Darlings! We did it! He announced to Phumi Mtetwa and I, after the founding Board of the Other Foundation had constituted itself, close to ten years after he had first conceived of the idea. Bloody nearly killed us - but we did it, he said as we sat in his flat in Killarney over a celebratory glass (or three) of whiskey. His ‘we’ was generous. I can’t speak for Phumi, but I know I would never have had the tenacity to see it through all the hurdles he encountered, or the self-conviction to push through the criticisms. Every set back was met with a commitment to find a creative way around it; every barb with a gentle shrug of the shoulders and an empathy about where it might have came from. His greatest delight, however, was reserved for our first round of grant-making. He loved the range of proposals that came in; he was so excited about the possibilities of new work and approaches; he was energized particularly by the cultural and research work proposed. Of course, he wanted to fund them all.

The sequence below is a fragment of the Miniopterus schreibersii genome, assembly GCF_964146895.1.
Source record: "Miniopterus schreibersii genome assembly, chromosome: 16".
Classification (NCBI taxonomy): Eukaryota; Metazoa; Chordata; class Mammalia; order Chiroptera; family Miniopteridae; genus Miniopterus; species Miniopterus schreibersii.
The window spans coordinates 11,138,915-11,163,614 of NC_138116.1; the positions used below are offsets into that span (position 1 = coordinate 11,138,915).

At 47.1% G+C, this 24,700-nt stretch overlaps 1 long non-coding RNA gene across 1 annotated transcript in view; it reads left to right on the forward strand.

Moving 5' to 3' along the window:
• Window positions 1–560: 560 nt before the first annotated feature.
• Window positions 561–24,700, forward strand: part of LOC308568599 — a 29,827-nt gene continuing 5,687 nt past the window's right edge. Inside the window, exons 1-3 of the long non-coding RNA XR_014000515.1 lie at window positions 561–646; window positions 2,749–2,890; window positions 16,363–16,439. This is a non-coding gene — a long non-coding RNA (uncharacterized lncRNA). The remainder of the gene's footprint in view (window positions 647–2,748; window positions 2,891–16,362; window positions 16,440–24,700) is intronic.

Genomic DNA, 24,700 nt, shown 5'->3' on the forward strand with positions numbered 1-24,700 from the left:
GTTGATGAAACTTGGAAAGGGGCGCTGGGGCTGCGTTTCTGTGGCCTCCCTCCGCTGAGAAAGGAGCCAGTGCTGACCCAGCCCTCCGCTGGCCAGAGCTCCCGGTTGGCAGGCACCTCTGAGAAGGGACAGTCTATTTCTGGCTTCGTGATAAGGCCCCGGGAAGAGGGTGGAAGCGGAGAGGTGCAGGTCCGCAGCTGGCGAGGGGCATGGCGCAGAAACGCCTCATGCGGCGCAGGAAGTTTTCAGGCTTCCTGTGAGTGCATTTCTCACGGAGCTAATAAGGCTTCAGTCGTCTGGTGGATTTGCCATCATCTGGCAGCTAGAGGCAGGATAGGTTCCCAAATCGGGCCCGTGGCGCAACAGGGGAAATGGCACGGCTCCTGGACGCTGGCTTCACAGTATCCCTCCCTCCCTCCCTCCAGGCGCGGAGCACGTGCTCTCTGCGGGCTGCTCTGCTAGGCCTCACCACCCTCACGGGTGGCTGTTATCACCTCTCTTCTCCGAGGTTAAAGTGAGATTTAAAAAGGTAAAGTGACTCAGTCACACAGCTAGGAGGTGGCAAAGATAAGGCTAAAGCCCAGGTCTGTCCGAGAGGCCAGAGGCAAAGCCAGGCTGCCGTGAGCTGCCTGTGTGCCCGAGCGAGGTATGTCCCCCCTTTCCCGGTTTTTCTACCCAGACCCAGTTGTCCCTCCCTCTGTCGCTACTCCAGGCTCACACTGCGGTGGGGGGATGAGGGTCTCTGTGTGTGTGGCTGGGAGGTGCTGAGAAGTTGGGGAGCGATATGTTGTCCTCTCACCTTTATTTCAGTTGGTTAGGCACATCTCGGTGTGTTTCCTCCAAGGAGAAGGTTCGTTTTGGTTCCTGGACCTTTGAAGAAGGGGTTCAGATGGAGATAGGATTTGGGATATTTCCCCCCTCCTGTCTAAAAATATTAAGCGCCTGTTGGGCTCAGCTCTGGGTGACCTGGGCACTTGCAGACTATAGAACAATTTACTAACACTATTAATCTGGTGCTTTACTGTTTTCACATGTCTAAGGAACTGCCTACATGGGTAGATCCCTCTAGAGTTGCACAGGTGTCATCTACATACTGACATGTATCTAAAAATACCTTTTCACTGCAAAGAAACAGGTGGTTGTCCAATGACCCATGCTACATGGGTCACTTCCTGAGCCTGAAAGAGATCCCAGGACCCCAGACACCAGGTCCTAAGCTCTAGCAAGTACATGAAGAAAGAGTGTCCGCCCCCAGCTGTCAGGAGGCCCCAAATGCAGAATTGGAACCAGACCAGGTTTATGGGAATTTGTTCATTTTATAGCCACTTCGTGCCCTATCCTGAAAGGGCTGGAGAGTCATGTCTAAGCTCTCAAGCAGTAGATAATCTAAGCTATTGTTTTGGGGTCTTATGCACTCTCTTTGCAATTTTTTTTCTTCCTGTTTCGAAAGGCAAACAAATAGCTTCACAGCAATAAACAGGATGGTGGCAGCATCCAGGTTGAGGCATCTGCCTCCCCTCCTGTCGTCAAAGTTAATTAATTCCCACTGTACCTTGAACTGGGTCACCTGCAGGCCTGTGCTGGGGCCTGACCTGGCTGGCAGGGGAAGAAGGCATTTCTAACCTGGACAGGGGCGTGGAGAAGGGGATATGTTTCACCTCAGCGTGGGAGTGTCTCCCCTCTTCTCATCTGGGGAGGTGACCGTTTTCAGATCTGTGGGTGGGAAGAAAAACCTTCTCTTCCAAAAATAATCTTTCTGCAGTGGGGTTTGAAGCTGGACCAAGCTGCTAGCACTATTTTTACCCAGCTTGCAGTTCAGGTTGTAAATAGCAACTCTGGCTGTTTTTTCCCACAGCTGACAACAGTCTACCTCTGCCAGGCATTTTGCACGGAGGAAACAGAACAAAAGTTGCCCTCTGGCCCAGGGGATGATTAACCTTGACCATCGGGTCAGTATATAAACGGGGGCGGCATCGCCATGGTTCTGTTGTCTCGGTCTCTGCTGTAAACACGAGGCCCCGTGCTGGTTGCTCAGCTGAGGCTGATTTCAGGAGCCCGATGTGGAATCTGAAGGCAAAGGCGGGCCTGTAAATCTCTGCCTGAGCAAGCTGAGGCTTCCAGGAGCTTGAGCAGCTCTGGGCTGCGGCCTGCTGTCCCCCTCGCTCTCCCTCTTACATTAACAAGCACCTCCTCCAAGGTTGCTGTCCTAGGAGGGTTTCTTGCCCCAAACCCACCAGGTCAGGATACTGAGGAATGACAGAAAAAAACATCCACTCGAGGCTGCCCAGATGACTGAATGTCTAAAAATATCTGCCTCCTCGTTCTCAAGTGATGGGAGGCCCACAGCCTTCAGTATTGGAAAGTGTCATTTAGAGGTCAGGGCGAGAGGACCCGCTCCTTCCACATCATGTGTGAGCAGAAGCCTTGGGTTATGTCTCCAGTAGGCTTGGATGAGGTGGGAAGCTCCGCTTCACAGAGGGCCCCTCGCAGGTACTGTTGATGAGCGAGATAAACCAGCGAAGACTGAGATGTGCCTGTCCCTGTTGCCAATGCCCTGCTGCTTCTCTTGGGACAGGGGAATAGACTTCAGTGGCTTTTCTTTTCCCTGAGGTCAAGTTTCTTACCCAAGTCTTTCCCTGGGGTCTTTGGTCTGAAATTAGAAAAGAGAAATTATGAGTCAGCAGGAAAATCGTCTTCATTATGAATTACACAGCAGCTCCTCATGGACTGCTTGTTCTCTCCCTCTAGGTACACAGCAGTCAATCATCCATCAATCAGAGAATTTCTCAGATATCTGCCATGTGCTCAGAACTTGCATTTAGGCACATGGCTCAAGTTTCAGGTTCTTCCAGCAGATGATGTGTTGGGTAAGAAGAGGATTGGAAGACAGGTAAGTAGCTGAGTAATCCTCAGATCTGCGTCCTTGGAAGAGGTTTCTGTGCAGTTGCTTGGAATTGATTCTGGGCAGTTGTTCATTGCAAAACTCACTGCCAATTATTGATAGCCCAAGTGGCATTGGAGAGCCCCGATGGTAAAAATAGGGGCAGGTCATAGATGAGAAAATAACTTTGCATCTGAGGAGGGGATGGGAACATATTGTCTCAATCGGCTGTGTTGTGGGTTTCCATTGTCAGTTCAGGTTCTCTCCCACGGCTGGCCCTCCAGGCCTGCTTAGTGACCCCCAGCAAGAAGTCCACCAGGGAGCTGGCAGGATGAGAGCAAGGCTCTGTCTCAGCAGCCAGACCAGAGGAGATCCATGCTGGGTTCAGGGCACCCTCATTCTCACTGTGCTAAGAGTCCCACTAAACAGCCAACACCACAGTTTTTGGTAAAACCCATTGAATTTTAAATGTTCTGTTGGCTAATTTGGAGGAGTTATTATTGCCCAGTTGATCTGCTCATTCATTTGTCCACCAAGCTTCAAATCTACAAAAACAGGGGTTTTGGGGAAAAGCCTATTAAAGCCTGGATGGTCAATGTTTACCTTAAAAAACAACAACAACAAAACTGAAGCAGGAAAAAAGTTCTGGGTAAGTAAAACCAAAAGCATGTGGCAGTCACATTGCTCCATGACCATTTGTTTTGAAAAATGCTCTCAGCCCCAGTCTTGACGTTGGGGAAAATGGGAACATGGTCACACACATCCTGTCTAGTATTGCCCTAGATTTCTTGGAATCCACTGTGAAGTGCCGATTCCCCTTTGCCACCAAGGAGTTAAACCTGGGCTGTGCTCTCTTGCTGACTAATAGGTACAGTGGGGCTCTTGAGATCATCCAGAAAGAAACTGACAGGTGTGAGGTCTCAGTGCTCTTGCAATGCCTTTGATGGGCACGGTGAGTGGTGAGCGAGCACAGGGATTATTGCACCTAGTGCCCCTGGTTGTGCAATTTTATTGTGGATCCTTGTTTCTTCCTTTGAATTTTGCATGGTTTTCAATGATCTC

It seems so incredibly unfair that he won’t be here to see his vision flower into all that it will be. It will be different from what he imagined: but he knew that and celebrated it, as he believed that all the best projects flourish when they are supported by grant makers who can risk managing with a very light touch.

He had so many plans that he was looking forward to post Atlantic: finishing his second novel; writing up a history of the LGBTI movement in South Africa; looking at how social movements are developing amongst young people in the Western Cape; becoming an expert bird watcher; finding the love of his life to grow old with. Sweetie, he would say, if you were a gay man I would marry you! Nonsense, I would snort. If I were a gay man you would want me to look like an olympic swimmer, speak five languages, understand Mahler while knowing all the words of every Abba hit; be willing to dance with you to ‘it’s Raining Men’; and be able to be as comfortable in a refugee camp as in a 3 star Michelin restaurant in Provence. He’s out there, I would say. But he’s not going to appear until you’re willing to make time to let him in.